I love reading about Eastern Orthodoxy, scripture, and nonfiction works that challenge me to expand my view of the world.
Luc Ferry, A Brief History of Thought: A Philosophical Guide to Living, translated by Theo Cuffe (New York: Harper Perennial, 2011). Pp. 282.
Despite completely disagreeing with the author’s conclusions, this book was simply marvelous! Ferry gives a complete overview of philosophy, from the ancient Greeks to our own contemporary time. In order to be able to show how thought has evolved in philosophy, Ferry looks at three dimensions in each period: a theoretical stage; a moral, or ethical stage; and, finally, a conclusion as to salvation, or wisdom. This gives Ferry a common base from which to compare various philosophies through the centuries. His ultimate conclusion is that there’s no need for religion, and that salvation can be found in philosophy. It is here that I disagree with him, yet I still believe this book is very useful - even for believers!
Ferry starts by discussing Greek stoicism. He argues that the stoics saw nature as a harmonious whole. Our task, and our means of salvation, is to find our place in nature, and, when we die, we are joined to the whole of the cosmos.
From here he continues by discussing how Christianity was able to overthrow this philosophical system. Its primary advantage was that salvation is now personal – we are saved as individuals and, by remaining distinct, we can be reunited with our loved ones in death. Even Ferry says this is a very attractive feature of Christianity.
Following this Ferry moves to humanism by means of Kant, Descartes, and Rousseau. By this time, science has shown that the world is chaotic. In light of this, Rousseau redefines what it means to be “human.” He says that humans are capable of liberty of action, whereas animals only operate by instinct. This allows the humanist philosophers to create ideals that replace religions (e.g., scientism, patriotism, and various utopias).
Next comes post-modernism with the ideas of Nietzsche, who says that the ideals developed by the humanists are basically a new form of religion. For him, these values imply that there is a better and external value to life itself, an idea he doesn't believe. Believing that reality is chaotic, he argues that we must learn to situate ourselves with this chaos. Ferry goes on to write a clear explanation of reactive forces, active forces, the power to will, and other aspects of Nietzsche’s philosophical system.
Ferry next draws on Heidegger to move beyond Nietzsche's deconstructionism. Essentially Ferry argues that our capitalistic globalism betrays the fundamental promises of democracy. We have lost the power to determine the course of our lives because technology now evolves not because technological advance can help us live happier lives, but, rather, it evolves simply for the sake of change, motivated by economic interests.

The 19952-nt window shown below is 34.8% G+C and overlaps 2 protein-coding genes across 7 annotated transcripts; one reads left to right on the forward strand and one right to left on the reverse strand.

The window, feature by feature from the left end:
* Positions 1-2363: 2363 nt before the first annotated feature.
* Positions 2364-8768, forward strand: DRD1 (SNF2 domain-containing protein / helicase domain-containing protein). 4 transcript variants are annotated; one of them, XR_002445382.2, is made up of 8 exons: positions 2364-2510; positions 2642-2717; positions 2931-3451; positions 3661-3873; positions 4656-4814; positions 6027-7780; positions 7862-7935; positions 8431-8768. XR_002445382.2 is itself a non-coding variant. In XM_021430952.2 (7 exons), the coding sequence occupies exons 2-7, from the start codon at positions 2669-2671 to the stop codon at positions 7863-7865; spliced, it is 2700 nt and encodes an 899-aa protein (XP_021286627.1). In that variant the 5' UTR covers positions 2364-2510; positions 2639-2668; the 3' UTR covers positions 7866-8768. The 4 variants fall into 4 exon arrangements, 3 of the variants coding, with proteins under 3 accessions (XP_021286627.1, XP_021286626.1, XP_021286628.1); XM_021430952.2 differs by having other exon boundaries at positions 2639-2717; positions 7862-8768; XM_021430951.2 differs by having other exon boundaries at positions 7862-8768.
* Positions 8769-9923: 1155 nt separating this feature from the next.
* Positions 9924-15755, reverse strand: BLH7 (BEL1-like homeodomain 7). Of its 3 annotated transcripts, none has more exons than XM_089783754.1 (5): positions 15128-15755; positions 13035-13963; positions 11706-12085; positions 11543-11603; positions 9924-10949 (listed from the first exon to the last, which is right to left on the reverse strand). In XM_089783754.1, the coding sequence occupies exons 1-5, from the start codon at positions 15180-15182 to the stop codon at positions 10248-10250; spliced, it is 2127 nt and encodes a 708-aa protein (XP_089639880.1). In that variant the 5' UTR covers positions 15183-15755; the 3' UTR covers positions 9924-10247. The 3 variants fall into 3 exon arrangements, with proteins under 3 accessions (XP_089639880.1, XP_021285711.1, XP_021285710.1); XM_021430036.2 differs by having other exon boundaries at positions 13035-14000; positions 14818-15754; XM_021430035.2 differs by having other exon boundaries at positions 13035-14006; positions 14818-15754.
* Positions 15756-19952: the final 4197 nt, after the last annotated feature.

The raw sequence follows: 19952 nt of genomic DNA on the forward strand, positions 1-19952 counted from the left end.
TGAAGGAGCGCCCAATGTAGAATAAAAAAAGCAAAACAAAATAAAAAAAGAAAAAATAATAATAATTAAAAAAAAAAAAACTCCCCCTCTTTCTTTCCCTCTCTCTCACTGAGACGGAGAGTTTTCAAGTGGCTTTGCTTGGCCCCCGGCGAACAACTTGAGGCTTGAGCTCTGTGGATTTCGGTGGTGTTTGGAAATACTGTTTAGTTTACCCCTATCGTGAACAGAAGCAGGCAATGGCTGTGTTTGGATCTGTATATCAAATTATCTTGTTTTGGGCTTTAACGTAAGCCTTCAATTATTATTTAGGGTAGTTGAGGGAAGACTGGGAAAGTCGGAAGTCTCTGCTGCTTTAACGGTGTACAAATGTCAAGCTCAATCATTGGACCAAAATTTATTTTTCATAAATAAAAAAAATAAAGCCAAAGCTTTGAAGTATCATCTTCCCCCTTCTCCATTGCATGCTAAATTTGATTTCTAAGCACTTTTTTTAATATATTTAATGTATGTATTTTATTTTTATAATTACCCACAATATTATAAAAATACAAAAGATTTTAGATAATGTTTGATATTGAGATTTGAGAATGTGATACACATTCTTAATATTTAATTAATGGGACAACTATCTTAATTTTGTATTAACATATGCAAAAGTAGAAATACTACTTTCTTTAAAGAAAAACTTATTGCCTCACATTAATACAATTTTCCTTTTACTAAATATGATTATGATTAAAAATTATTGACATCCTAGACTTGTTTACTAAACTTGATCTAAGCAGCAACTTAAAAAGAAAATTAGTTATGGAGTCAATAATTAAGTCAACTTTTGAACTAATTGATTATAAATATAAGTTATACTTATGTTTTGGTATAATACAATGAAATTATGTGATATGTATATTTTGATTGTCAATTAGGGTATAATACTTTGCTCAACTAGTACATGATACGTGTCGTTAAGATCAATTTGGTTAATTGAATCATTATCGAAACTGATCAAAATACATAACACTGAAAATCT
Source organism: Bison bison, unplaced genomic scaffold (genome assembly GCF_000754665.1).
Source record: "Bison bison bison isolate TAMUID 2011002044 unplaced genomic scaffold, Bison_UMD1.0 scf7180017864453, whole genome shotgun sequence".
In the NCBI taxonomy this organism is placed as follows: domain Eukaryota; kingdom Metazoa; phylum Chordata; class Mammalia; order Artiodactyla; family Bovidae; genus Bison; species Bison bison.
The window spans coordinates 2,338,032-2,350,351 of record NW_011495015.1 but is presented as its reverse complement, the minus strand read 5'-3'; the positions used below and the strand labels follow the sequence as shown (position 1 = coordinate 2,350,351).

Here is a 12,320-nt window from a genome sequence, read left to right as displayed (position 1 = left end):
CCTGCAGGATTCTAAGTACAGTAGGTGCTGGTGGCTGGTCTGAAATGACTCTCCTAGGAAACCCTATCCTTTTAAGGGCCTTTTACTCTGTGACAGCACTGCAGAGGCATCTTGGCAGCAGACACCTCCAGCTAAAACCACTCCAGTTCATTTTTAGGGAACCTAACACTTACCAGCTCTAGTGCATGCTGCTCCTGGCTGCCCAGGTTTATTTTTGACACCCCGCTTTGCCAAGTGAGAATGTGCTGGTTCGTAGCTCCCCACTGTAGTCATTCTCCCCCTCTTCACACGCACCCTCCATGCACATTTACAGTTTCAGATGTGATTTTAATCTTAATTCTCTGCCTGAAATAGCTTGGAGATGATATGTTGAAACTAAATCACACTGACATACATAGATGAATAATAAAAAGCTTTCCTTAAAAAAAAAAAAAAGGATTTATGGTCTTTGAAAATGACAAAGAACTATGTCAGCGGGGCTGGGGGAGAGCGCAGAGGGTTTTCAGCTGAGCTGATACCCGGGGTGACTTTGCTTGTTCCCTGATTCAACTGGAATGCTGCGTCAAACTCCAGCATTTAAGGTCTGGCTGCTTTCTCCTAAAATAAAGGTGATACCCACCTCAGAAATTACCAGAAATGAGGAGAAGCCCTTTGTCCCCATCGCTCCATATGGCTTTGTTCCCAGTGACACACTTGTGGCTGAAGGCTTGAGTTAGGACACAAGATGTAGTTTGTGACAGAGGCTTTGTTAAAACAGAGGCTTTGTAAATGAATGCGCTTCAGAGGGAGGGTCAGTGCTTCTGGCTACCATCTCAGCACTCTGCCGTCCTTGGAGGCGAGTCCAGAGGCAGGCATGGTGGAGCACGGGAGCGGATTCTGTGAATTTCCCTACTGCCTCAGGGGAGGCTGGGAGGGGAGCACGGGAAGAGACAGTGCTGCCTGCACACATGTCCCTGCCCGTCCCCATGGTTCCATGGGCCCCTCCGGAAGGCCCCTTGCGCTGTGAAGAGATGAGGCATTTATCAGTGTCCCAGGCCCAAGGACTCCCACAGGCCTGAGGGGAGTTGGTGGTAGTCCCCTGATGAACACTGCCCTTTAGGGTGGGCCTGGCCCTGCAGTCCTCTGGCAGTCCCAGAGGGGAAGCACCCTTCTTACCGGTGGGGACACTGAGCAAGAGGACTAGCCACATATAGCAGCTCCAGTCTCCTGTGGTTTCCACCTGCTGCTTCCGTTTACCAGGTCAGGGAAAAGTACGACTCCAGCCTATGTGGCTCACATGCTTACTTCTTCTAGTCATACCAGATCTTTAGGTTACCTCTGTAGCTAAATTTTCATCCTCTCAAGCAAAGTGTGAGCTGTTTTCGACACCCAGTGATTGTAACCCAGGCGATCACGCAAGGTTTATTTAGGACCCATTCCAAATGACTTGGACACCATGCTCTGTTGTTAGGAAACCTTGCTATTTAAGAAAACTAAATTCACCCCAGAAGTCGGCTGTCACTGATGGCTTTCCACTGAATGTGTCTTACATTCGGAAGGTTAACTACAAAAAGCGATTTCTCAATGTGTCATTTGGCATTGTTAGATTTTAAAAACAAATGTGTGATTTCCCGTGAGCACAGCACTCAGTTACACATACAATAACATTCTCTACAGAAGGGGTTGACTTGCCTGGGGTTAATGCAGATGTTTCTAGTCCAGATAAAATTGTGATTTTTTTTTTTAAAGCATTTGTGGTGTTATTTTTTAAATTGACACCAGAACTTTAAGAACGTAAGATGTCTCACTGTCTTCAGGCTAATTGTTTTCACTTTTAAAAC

Finally, Ferry draws all this together to form a modern philosophy. I don’t want to give anything away, but I will say that Ferry’s philosophy for today is a new transcendence that essentially means the deification of man (not in the religious sense, though).
The beauty of this book is the clarity of writing and the clarity of the argument. Anyone, even without a background in philosophy, is able to pick up this book and understand key concepts in the history of philosophy, and how those concepts have built upon one another and developed over time. I have seen some reviews that criticize Ferry for not introducing certain philosophers. However, I believe this is an unfair criticism because this book is to serve as an introduction, and if he had introduced too many philosophers, I believe the reader would have easily gotten bogged down in too many theories.
As I wrote in the opening paragraph, I completely disagree with his argument that one can find salvation in philosophy, thus replacing religion. As a Christian, I believe that truth is not just a logical, or philosophical, reflection, but rather it's a revelation from a Creator. Believing this, of course, changes the game. However, I believe this book is still very useful. For example he writes,
“[By learning about others]... You enter into a larger and more universal sphere, that of another culture, and, if not a different humanity, at least a different community from that to which you belonged formerly... By uprooting ourselves from our original situation, we partake of a greater humanity. By learning another language [or about another culture/religion], we can communicate with a greater number of human beings, and we also discover...other ideas and other kinds of humour, other forms of exchange with individuals and with the world. You widen your horizon and push back the natural confines of the spirit that is tethered to its immediate community... If to know is to love, then it is also true that by enlarging your horizons and improving yourself, you enter a dimension of human existence which 'justifies' life and gives a meaning and a direction.”
Ideas like this can certainly help everyone live together in an ever more global community. It’s also a good philosophy for why various denominations and religions can – and should – learn to cooperate together to make a difference in our world for the better.